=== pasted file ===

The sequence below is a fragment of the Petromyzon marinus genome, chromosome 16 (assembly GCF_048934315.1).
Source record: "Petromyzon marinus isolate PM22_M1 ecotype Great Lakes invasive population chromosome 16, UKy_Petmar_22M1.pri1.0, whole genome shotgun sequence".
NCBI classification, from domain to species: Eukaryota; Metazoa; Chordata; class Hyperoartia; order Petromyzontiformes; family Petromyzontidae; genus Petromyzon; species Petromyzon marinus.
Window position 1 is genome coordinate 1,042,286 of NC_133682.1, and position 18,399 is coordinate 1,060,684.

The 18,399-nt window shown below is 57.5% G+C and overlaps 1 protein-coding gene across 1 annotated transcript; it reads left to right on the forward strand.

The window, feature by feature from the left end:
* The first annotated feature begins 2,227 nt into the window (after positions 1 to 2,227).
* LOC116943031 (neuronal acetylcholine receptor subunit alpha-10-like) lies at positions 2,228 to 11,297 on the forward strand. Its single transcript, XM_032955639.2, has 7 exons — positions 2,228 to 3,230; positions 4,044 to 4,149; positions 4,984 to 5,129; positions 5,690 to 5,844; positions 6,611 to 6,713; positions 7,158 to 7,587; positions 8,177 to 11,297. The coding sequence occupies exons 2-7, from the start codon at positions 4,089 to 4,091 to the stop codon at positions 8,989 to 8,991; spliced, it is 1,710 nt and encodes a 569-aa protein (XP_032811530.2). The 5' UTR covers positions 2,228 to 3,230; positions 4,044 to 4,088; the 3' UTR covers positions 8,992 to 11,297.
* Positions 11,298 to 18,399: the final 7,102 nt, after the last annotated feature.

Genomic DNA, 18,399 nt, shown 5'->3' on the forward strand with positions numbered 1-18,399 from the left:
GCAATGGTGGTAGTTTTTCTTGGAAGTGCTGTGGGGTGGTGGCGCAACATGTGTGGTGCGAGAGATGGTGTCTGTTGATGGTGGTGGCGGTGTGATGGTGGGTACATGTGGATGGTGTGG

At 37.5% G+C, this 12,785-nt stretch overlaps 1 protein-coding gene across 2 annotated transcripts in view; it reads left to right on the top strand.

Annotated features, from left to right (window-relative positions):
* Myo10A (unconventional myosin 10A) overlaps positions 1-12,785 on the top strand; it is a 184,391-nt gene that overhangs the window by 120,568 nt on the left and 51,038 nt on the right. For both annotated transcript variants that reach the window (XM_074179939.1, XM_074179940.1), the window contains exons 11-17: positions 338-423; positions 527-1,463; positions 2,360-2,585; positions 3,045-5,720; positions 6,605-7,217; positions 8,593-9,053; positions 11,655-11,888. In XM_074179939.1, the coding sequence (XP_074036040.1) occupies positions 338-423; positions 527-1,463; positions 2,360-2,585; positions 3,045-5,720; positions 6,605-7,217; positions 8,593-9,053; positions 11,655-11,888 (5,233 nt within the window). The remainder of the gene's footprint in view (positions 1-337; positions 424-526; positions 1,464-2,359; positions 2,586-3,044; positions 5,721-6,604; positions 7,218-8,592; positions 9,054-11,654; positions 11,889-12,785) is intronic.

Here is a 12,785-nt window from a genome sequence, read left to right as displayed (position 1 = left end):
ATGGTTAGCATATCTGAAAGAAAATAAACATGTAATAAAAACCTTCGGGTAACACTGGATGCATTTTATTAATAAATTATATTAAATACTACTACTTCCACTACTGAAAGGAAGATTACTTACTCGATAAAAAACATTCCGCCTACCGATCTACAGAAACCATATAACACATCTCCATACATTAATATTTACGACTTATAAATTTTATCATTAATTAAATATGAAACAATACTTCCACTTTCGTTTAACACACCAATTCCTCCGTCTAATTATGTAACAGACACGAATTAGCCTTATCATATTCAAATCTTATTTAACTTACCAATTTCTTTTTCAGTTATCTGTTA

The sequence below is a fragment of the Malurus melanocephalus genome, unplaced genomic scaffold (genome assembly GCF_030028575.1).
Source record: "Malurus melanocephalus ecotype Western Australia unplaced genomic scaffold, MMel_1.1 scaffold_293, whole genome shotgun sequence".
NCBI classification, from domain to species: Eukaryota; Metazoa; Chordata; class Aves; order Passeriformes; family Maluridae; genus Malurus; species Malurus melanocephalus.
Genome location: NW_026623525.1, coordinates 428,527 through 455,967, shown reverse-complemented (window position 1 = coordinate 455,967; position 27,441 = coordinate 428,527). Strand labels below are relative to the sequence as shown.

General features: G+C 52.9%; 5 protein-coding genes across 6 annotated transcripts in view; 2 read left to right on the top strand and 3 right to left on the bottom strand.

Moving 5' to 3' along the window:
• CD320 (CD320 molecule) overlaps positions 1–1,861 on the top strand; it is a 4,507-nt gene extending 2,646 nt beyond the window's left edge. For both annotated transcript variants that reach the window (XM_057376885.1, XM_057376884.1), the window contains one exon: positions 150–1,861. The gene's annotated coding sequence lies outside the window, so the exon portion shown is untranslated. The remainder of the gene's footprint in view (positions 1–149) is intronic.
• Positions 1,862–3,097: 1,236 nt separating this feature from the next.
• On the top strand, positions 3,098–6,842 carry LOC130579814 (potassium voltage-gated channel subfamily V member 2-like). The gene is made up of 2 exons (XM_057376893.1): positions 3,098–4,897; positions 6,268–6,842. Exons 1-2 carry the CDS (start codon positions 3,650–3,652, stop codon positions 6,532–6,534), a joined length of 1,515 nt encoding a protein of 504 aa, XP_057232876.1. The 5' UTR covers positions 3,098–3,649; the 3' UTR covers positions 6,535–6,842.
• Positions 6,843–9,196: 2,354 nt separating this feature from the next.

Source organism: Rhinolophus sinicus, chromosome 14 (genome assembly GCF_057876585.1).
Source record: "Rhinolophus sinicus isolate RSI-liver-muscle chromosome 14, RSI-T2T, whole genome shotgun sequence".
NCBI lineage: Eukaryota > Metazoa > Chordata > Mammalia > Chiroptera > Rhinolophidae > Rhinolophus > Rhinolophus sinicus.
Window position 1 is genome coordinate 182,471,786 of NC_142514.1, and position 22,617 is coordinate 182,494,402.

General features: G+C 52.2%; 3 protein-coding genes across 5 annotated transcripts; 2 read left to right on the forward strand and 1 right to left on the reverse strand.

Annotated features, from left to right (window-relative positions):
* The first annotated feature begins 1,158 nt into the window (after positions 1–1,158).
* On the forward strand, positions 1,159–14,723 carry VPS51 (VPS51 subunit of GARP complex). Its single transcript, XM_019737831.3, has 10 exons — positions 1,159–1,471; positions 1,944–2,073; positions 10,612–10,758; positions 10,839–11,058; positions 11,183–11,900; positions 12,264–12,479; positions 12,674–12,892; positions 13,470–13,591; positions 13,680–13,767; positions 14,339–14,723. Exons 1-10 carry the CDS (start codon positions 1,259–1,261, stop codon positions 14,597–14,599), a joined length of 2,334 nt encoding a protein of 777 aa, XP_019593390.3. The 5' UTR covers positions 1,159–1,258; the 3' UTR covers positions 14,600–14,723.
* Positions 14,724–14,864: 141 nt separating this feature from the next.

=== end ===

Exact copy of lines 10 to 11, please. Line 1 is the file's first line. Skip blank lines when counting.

Genomic DNA, 18,399 nt, shown 5'->3' on the forward strand with positions numbered 1-18,399 from the left:
GCAATGGTGGTAGTTTTTCTTGGAAGTGCTGTGGGGTGGTGGCGCAACATGTGTGGTGCGAGAGATGGTGTCTGTTGATGGTGGTGGCGGTGTGATGGTGGGTACATGTGGATGGTGTGG